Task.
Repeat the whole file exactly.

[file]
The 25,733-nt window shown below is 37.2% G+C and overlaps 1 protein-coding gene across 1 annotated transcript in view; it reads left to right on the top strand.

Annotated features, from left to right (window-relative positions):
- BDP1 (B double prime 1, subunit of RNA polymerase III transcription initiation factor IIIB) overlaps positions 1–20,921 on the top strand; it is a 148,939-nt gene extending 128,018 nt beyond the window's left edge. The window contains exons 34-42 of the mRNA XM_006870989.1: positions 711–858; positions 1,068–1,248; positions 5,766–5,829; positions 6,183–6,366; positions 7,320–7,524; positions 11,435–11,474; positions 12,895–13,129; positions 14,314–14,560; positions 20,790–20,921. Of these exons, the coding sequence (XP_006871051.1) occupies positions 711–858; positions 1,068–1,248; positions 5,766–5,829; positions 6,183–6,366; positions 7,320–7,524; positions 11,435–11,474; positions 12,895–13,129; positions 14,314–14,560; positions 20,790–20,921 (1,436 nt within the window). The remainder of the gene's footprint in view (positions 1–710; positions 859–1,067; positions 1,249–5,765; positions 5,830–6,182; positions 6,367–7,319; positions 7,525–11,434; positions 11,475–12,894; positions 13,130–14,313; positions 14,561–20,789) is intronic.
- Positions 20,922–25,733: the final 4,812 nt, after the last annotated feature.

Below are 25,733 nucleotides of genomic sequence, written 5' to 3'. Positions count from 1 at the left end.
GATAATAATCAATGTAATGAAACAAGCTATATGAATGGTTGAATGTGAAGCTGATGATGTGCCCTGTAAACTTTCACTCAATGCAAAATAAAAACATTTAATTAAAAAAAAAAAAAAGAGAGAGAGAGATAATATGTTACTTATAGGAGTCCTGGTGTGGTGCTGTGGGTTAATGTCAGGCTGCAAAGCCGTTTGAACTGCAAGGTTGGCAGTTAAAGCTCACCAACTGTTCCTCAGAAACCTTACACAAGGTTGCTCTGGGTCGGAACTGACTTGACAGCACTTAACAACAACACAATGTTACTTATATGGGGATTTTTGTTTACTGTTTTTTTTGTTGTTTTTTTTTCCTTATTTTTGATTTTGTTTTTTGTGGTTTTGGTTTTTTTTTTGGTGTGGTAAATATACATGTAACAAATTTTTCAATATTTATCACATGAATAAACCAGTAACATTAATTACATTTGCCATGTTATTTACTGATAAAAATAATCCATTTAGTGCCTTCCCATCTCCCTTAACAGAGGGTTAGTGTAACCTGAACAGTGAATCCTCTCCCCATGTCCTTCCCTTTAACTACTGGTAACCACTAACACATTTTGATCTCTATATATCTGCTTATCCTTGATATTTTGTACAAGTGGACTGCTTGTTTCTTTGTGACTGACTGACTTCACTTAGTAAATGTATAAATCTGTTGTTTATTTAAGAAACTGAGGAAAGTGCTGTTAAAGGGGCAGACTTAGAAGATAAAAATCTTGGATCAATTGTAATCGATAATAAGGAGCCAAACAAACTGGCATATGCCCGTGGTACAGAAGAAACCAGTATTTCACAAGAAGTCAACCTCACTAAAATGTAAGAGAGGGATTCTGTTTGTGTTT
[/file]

The 25,733-nt window shown below is 37.2% G+C and overlaps 1 protein-coding gene across 1 annotated transcript in view; it reads left to right on the top strand.

Annotated features, from left to right (window-relative positions):
- BDP1 (B double prime 1, subunit of RNA polymerase III transcription initiation factor IIIB) overlaps positions 1–20,921 on the top strand; it is a 148,939-nt gene extending 128,018 nt beyond the window's left edge. The window contains exons 34-42 of the mRNA XM_006870989.1: positions 711–858; positions 1,068–1,248; positions 5,766–5,829; positions 6,183–6,366; positions 7,320–7,524; positions 11,435–11,474; positions 12,895–13,129; positions 14,314–14,560; positions 20,790–20,921. Of these exons, the coding sequence (XP_006871051.1) occupies positions 711–858; positions 1,068–1,248; positions 5,766–5,829; positions 6,183–6,366; positions 7,320–7,524; positions 11,435–11,474; positions 12,895–13,129; positions 14,314–14,560; positions 20,790–20,921 (1,436 nt within the window). The remainder of the gene's footprint in view (positions 1–710; positions 859–1,067; positions 1,249–5,765; positions 5,830–6,182; positions 6,367–7,319; positions 7,525–11,434; positions 11,475–12,894; positions 13,130–14,313; positions 14,561–20,789) is intronic.
- Positions 20,922–25,733: the final 4,812 nt, after the last annotated feature.

Below are 25,733 nucleotides of genomic sequence, written 5' to 3'. Positions count from 1 at the left end.
GATAATAATCAATGTAATGAAACAAGCTATATGAATGGTTGAATGTGAAGCTGATGATGTGCCCTGTAAACTTTCACTCAATGCAAAATAAAAACATTTAATTAAAAAAAAAAAAAAGAGAGAGAGAGATAATATGTTACTTATAGGAGTCCTGGTGTGGTGCTGTGGGTTAATGTCAGGCTGCAAAGCCGTTTGAACTGCAAGGTTGGCAGTTAAAGCTCACCAACTGTTCCTCAGAAACCTTACACAAGGTTGCTCTGGGTCGGAACTGACTTGACAGCACTTAACAACAACACAATGTTACTTATATGGGGATTTTTGTTTACTGTTTTTTTTGTTGTTTTTTTTTCCTTATTTTTGATTTTGTTTTTTGTGGTTTTGGTTTTTTTTTTGGTGTGGTAAATATACATGTAACAAATTTTTCAATATTTATCACATGAATAAACCAGTAACATTAATTACATTTGCCATGTTATTTACTGATAAAAATAATCCATTTAGTGCCTTCCCATCTCCCTTAACAGAGGGTTAGTGTAACCTGAACAGTGAATCCTCTCCCCATGTCCTTCCCTTTAACTACTGGTAACCACTAACACATTTTGATCTCTATATATCTGCTTATCCTTGATATTTTGTACAAGTGGACTGCTTGTTTCTTTGTGACTGACTGACTTCACTTAGTAAATGTATAAATCTGTTGTTTATTTAAGAAACTGAGGAAAGTGCTGTTAAAGGGGCAGACTTAGAAGATAAAAATCTTGGATCAATTGTAATCGATAATAAGGAGCCAAACAAACTGGCATATGCCCGTGGTACAGAAGAAACCAGTATTTCACAAGAAGTCAACCTCACTAAAATGTAAGAGAGGGATTCTGTTTGTGTTT